If nothing else, the pro-democracy street protests will be remembered for the coming of age of a political minority — Hong Kong people between 18 and 25 years old.
After their showing in the protest movement, they’re being seen as an emerging force to reckon with.
The idea resonates with some of them including pop singer Denise Ho.
Ho, known to her fans as HoCC, hinted at a run for a Legislative Council seat in 2016, telling a radio phone-in program that many of her supporters have been encouraging her to go into politics.
Ho is a child of the student-driven street protests. She founded Hong Kong Shield to monitor police behavior toward protesters.
That credential alone might not qualify her for public office, except that it comes with a fuller understanding of street politics and official conduct, along with organizational skills learned from exposure to the protracted civil disobedience campaign.
Ho said she would consider standing for a geographical seat which is returned by one person one vote.
But she is in no rush to decide, preferring to “listen to the voices of the public” before she takes her next step.
Several celebrities including movie stars Anthony Wong, Chapman To and pop singer Anthony Wong, all of whom have been high-profile supporters of the democracy movement, are also emerging politicians.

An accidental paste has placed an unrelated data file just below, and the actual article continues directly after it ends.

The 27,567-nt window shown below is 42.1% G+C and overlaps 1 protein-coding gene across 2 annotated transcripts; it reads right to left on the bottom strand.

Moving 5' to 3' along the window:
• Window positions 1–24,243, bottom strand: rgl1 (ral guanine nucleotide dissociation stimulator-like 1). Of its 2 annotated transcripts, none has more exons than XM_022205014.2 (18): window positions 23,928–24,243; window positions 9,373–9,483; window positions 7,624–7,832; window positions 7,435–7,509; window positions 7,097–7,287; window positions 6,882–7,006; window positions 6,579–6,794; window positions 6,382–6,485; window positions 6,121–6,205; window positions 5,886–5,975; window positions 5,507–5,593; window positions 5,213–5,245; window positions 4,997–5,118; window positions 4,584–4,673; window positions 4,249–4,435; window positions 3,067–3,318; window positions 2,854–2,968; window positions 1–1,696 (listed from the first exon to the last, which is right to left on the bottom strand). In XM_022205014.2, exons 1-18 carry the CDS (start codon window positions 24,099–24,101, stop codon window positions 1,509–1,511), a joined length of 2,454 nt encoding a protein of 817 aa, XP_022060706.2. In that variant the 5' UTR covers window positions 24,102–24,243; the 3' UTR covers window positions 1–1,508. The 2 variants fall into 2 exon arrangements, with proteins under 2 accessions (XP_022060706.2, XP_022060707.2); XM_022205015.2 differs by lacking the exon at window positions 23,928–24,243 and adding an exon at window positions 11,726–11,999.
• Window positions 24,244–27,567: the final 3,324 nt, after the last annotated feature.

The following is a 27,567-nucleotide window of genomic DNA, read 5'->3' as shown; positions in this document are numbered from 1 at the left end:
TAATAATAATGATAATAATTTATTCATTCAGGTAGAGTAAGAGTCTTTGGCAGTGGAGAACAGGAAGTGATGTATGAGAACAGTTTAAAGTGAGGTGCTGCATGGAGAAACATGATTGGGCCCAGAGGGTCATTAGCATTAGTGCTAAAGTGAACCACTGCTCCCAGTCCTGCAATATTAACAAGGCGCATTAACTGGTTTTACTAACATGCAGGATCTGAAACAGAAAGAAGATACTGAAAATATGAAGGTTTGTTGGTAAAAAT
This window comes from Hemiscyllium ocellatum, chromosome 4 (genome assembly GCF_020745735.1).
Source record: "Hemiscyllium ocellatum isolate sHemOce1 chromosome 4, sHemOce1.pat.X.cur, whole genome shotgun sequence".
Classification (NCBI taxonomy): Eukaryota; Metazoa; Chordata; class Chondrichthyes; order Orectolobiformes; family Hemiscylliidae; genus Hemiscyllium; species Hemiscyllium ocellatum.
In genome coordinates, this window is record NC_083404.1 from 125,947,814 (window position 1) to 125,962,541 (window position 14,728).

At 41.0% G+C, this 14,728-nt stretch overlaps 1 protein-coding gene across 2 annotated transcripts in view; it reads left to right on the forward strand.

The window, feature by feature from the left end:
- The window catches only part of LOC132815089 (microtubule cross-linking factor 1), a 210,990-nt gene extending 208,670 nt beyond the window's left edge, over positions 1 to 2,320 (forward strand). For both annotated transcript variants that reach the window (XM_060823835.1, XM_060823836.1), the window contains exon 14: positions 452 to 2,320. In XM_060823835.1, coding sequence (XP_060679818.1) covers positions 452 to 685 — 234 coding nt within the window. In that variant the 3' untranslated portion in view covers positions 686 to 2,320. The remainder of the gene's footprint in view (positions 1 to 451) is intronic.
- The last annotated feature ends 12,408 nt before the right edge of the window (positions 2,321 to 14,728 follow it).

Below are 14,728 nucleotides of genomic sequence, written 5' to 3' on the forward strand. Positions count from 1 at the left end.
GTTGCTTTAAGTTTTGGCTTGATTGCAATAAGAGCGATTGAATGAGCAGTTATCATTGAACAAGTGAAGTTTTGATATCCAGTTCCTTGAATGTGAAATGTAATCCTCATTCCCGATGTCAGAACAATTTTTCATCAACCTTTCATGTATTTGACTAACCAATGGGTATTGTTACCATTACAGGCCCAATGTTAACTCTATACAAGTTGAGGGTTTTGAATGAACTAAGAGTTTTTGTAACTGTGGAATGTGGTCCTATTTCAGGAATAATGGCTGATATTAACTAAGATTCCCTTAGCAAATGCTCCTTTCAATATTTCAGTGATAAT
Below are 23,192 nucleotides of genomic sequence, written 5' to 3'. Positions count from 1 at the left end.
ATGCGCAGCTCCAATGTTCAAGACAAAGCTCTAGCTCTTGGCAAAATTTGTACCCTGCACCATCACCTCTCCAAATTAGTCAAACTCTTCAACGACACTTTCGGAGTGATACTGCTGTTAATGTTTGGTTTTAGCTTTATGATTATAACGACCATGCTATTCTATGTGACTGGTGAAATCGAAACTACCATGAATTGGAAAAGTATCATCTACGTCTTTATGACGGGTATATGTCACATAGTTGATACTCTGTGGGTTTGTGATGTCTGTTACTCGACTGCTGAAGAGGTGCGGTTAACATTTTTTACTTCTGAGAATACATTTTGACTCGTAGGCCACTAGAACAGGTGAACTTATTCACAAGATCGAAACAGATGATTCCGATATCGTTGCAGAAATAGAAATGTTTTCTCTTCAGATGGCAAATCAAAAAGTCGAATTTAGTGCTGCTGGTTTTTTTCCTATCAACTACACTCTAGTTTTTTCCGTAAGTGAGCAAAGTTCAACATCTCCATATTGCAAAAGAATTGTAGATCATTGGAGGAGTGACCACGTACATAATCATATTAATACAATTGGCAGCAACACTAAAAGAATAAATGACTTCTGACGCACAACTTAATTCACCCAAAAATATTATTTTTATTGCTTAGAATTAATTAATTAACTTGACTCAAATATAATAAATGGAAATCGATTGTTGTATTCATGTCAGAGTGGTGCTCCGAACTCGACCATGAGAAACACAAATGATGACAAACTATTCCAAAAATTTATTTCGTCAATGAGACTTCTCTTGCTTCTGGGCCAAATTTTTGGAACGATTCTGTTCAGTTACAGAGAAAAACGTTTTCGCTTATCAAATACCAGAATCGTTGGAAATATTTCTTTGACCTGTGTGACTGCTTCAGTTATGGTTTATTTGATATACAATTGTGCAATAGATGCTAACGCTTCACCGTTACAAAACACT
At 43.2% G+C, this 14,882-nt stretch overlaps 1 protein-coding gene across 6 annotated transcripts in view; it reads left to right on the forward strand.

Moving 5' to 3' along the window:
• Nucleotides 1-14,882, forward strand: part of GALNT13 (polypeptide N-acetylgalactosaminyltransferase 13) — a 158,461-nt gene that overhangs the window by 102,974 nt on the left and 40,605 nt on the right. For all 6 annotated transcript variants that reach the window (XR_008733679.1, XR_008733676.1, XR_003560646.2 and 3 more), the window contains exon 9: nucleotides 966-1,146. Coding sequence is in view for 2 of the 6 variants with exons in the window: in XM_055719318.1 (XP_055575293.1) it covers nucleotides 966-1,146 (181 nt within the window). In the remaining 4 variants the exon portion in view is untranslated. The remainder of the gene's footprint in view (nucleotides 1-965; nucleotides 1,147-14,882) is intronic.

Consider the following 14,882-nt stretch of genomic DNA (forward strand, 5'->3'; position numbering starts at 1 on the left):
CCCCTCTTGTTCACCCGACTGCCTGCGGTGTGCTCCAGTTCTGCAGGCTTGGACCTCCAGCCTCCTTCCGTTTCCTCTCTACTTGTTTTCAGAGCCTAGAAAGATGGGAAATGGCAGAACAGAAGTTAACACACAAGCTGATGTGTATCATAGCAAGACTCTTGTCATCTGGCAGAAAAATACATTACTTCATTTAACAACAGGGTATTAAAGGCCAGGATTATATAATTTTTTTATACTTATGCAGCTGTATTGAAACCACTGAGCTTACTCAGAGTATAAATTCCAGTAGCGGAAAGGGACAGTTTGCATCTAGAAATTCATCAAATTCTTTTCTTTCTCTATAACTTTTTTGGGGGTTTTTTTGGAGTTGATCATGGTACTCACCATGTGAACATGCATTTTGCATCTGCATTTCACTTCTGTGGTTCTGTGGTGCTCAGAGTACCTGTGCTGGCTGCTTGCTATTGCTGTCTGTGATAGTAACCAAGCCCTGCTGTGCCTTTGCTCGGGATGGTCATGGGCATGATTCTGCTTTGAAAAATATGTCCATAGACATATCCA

And then there’s Joshua Wong, the 18-year-old anointed by the foreign media as the face of the Umbrella Movement.
None of them, however, has mentioned any political aspirations in so many words.
Fresh, young faces will inject new blood into Hong Kong politics which has had no real excitement since the first direct Legco election in 1991.
A “youth caucus” will spice up a two-dimensional political landscape which for years has been mainly a struggle between pro-Beijing forces and the democracy camp.
Such a third force will not change the system of governance — Legco will still be toothless under a chief executive-led government that takes its orders from Beijing — but it will bring any gains of the Umbrella Movement into the political mainstream.
It might succeed where senior politicians have failed in trying to abolish the egregiously unrepresentative functional constituencies.
Whether the young politicians can be an effective government fiscalizer is anybody’s guess.
But they had better be for their own good and for the sake of Hong Kong people who have been grappling with deep-seated social and economic issues, from public spending to housing, education and the environment.
These issues have galvanized social activists including the leaders of the student protests
On these matters, they speak with one voice.
But on political issues, they tend to diverge along ideological lines, with one group firmly coming down on the side of the establishment, the other on the side of pan-democrats.
This leaves little room for independent-minded politicians. Presumably, the likes of Ho and Wong would not want to be tied to such an arrangement.
Then again, that’s politics. If they decide to take the plunge, they have to start somewhere.
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